US and Russian Defence ministers in talks on Syria

U.S. Defense Secretary Ash Carter and Russian Defense Minister Sergei Shoygu held talks on Syria. The Pentagon said the two discussed areas where U.S. and Russian "perspective overlap and areas of divergence."
Russia together with Iran have long been allies of the Assad government in Syria and have provided considerable material help. The Lebanese group Hezbollah has also aided the regime by supplying many fighters. The extent of Russian forces on the ground is not clear, although they no doubt have special forces and trainers to teach the Syrians how to use equipment. The Russians have long had a naval base in the port of Tartarus in Syria.
Both the U.S. and Russians are anxious to prevent any possible conflict between U.S. and Russian forces. The U.S. and its allies have carried out an extensive bombing campaign against the Islamic State in Syria without ever seeking permission from the Syrian government to do so. Assad has tolerated these incursions. No doubt he could do little to prevent them and they help to defeat the Islamic State one of his many rebel enemies. At the same time, support for the Kurds by the U.S. helps a group which for tactical reasons has remained more or less neutral in attitude to the Assad government.
The Kurds appear more concerned with solidifying their hold on territory they occupy rather than fighting Assad. Very early on in the civil war the Assad regime decided to leave the Kurds alone, providing they did not seize territory from Assad or attack regime forces. This Kurd policy is just one more conflict the Turks have with the Kurds and the U.S., who supports them. The Kurds are gaining territory as the IS loses ground, creating a larger Kurdish area that will demand more autonomy or even independence in any political settlement. The Turks have agreed to join the fight against the IS and allowed the U.S. to use an airbase in Turkey but most of Turkish bombing missions are against Kurdish PKK positions in Iraq.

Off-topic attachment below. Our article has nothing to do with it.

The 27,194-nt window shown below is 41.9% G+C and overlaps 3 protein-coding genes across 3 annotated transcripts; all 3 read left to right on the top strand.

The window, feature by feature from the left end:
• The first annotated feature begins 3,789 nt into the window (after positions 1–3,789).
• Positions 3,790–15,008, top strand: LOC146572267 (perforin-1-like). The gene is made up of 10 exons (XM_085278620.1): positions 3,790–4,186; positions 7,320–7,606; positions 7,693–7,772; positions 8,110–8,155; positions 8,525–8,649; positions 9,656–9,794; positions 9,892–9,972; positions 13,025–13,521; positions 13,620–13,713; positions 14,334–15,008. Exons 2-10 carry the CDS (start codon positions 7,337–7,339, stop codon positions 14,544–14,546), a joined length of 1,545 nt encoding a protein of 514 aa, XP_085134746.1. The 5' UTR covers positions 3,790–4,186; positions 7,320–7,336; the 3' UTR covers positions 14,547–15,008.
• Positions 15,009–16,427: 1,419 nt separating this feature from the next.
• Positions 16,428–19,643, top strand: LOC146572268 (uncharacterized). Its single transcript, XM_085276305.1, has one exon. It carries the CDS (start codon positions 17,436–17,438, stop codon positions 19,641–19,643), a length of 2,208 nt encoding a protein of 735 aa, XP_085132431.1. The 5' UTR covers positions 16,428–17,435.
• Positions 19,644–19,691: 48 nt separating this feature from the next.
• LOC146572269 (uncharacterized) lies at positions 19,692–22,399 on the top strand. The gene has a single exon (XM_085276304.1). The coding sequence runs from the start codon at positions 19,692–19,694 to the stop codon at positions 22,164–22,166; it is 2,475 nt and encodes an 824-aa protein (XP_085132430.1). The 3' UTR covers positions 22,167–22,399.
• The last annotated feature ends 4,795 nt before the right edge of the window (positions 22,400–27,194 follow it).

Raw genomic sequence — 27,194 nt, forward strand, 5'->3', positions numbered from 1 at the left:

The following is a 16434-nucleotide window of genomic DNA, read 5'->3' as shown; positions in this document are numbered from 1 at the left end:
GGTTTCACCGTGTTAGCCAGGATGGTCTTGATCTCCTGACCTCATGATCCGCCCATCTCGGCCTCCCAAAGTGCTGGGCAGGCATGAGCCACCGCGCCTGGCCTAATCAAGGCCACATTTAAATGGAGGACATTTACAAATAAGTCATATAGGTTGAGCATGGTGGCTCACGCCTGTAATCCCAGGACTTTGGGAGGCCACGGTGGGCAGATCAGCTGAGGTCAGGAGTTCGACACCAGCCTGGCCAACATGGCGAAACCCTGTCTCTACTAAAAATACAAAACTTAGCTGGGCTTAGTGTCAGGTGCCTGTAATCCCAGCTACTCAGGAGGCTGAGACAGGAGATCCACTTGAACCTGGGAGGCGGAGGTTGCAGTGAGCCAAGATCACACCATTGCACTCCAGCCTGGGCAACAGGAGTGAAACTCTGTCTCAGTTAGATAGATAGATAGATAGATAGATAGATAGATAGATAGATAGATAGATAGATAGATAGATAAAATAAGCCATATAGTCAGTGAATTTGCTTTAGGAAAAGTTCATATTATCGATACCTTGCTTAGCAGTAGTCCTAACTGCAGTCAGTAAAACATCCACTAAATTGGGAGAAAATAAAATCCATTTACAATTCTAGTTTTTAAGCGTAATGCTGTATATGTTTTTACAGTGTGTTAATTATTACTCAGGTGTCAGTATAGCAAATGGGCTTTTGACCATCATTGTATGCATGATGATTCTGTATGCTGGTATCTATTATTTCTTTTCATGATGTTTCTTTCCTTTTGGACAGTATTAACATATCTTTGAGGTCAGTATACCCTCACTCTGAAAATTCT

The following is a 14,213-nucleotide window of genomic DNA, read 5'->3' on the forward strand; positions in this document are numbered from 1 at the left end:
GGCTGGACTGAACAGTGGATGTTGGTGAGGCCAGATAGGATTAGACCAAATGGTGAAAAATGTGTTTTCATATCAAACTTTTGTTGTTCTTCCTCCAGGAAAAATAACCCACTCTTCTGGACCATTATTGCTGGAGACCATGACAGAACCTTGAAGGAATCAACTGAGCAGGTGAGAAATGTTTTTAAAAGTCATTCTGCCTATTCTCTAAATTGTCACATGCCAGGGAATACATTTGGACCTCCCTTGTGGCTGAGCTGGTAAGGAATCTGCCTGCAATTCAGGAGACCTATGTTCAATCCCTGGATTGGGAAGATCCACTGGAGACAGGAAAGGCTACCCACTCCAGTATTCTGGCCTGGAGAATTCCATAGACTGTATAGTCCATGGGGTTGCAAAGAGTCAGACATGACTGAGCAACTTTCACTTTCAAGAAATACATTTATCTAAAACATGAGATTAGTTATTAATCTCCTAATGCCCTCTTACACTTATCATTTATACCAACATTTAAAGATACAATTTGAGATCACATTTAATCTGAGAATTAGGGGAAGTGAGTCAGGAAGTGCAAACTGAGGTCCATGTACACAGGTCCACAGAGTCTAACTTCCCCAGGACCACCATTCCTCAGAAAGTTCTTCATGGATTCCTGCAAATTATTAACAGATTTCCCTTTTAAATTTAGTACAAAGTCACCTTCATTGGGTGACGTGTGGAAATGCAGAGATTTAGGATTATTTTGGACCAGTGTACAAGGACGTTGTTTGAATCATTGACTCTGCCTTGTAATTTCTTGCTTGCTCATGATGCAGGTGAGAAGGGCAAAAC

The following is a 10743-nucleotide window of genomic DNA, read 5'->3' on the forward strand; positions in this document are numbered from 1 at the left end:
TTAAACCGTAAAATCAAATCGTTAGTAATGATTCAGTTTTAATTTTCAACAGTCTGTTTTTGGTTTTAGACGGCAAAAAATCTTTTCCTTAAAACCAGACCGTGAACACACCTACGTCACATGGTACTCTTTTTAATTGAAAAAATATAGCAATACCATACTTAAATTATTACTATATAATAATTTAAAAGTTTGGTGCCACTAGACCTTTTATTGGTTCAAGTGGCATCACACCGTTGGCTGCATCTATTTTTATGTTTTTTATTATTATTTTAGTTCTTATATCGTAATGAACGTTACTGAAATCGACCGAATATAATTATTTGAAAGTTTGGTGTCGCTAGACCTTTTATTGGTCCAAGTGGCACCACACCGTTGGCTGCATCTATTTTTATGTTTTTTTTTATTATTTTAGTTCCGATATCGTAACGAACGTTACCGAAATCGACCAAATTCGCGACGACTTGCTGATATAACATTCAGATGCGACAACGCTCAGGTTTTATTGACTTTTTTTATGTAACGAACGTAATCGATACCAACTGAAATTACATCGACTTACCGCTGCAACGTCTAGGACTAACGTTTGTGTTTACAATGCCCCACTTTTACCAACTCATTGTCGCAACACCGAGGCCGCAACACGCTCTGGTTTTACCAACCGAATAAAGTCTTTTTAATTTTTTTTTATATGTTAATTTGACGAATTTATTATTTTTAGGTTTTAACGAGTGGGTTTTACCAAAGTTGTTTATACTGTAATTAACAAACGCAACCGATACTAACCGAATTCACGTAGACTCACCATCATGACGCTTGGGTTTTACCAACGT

While the U.S. supports the Kurds against the IS in spite of their toleration of Assad, it draws the line at any coordination of its actions with Assad or to have the Russians also help out in the campaign. State Department spokesperson Mark Toner said that in the talks, the U.S. was trying to find out the intentions of Russia in Syria as there are reports of a military build-up including the arrival of tactical fighter planes. Toner said:“We’ve been very clear we don’t accept Russia’s premise that somehow Assad can be a credible partner in fighting ISIL. We reject that.” No doubt the U.S. worries about alienating Syrian rebels, even more by not only helping Assad but clearly cooperating with him. As far as the fight against the Islamic State is concerned, the help of the Assad regime and Russia would no doubt aid in defeating the group. In spite of differences the U.S., Syria and Russia have cooperated in the past. The disposal of Assad's chemical weapons was a successful operation by all three.
Carter emphasized that the military talks should go on with parallel diplomatic talks. The tasks of defeating the Islamic State and reaching a political solution should happen at the same time. One huge problem is that there is a disconnect with the transitional political groups set up by the west, many secular, and the mainly jihadist groups on the ground. The latter are not likely to pursue any political solution before the defeat of Assad, and any political solution reached without their agreement will be unenforceable.
Russia appears to be reinforcing its support for the Assad regime as it seemingly loses some ground against the rebels. The refugee crisis appears to be putting pressure on the west to stop the war and find a political solution if possible. Russia wants its ally to be in a relatively strong position when negotiations take place. This would explain the buildup described in the Wall Street Journal:Defense officials said over the past two weeks Russia has stepped up development of an airfield near the port city of Latakia by sending in housing for up to 2,000 people, attack and transport helicopters, artillery, tanks and armored personnel carriers. The jets, believed to be Sukhoi Su-27s, which are designed for air-to-air combat, could be used to challenge U.S. planes flying over Syria or to help Syrian forces defending the Assad regime.The buildup could also be used as a means of deterring the U.S. from any move to attack the Assad regime directl,y as rebels have long been urging. Given the Russian experience in Afghanistan and US experience in Iraq, the Russians may not want "boots on the ground" in Syria but will follow US policy of having special forces, trainers, and advisers. However, the Russians did say if Syria requested troops it would consider sending them. The Russians claim their military build-up is purely defensive.


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